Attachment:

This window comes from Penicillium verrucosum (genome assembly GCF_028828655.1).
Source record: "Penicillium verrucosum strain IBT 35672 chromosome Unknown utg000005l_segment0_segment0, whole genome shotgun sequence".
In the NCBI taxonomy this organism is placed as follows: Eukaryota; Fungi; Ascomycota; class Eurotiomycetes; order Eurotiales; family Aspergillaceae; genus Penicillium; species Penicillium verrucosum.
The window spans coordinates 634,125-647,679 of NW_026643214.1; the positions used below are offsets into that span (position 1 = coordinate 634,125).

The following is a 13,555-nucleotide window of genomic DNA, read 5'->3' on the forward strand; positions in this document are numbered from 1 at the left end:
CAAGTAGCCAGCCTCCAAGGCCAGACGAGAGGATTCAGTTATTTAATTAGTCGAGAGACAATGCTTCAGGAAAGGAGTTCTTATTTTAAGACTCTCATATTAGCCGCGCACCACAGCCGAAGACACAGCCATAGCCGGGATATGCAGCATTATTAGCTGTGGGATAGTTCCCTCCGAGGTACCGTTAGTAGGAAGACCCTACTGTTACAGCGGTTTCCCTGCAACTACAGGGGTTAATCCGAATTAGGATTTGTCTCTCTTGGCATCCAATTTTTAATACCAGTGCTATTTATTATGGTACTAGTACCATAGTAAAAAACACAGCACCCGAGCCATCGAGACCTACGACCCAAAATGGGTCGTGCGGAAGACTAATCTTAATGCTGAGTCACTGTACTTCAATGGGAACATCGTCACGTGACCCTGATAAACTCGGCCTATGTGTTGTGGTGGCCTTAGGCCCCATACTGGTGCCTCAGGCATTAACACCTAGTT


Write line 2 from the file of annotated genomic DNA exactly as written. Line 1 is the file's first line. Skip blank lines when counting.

Source record: "Penicillium verrucosum strain IBT 35672 chromosome Unknown utg000005l_segment0_segment0, whole genome shotgun sequence".